I didn’t start many fist fights as a kid. Not many punches thrown or kicks leveled, but I still managed to hurt plenty of people with my mouth. I could be vicious with my words. Which is why it caught my attention not long ago when I heard a teacher telling a young boy to “use your words” to resolve a dispute. Sound advice when compared to bludgeoning his opponent, I suppose. There’s something to be said for not reverting to Cro-Magnon style dispute resolution. But still, such advice is a little bit like giving a kid a knife, a gun, and a box of matches but no safety instructions.
The old adage goes “sticks and stones may break my bones, but words will never hurt me. “ Of course this is more of a self pep talk than actual truth. Anyone who has ever related to another human knows truth looks more like “sticks and stones may break my bones, but I’d much prefer that to insults, gossip, and condescension.” Telling someone with little discernment or common sense to “use their words” holds as much risk as it does wisdom.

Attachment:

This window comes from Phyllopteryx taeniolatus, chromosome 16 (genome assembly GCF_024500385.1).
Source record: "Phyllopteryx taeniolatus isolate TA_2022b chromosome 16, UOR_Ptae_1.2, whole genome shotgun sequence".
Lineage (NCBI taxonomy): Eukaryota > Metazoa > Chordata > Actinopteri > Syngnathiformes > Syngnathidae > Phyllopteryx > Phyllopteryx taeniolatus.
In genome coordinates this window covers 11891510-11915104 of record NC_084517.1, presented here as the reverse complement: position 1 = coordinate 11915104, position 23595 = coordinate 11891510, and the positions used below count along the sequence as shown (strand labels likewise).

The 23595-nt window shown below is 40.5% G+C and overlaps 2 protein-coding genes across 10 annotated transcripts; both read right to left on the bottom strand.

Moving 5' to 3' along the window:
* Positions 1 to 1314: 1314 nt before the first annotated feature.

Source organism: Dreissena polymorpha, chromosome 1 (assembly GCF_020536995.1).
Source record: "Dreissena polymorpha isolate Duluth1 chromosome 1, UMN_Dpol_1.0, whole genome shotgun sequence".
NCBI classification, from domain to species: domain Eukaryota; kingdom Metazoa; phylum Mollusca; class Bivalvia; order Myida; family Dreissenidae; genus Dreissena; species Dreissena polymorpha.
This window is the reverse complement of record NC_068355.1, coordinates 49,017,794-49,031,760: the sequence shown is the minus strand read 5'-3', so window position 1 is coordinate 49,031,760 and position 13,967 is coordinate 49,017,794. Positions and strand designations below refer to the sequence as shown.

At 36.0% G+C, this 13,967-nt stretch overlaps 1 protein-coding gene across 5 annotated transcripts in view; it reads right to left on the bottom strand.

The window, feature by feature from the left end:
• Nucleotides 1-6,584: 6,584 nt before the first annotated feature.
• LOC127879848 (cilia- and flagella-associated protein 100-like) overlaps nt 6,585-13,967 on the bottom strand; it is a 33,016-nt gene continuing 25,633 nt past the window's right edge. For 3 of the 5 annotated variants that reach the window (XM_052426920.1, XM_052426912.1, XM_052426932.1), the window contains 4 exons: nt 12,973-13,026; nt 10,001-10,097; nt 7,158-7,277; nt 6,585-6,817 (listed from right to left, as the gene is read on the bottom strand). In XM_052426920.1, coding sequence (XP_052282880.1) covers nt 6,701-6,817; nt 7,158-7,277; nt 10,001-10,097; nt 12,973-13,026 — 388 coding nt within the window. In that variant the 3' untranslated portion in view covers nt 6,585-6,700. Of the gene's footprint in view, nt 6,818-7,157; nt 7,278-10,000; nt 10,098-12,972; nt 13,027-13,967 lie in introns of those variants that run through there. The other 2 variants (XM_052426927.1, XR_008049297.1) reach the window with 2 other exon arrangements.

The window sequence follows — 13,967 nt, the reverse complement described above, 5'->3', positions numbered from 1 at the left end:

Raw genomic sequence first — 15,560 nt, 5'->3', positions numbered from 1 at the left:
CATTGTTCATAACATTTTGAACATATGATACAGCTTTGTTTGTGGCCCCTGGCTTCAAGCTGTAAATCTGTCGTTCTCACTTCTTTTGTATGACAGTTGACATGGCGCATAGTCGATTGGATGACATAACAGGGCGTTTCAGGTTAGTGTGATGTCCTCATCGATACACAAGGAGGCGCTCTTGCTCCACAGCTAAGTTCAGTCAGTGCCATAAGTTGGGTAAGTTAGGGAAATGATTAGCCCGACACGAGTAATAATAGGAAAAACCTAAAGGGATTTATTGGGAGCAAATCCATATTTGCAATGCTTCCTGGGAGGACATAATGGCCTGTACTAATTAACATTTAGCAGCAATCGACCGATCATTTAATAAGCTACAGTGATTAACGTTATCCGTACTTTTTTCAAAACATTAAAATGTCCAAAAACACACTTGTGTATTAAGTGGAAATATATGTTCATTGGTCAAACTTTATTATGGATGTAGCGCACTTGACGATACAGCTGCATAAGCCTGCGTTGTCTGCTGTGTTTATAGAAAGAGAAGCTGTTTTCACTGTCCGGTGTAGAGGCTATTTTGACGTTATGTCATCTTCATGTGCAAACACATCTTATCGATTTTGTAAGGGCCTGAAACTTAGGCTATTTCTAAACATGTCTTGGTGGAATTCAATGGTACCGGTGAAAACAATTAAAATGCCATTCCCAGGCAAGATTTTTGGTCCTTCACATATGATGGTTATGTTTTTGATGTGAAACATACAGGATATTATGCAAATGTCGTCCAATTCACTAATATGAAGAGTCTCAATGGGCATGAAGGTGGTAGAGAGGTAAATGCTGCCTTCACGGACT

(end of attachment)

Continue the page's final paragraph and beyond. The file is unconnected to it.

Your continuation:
Of course I risk stating the obvious here, and maybe I already have, but verbal communication is not inherently good. It is necessary, and often it is preferable to the aforementioned caveman methods, but it is just as often the spark that starts the forest fire or the rudder that steers the ship onto the rocks. Words are tools and, like knives or hammers, can build, repair, maim, or murder.
Don’t tell your kids to “use your words;” tell them how. Better yet, show them. Show them the significance of a soft answer or an encouraging word. Explain that a word is like a match: it can start a fire to warm your neighbor or to roast him. Giving children vocabulary and the ultimatum to use it with no coaching will start more disputes than it will settle and hurt more feelings than it will soothe.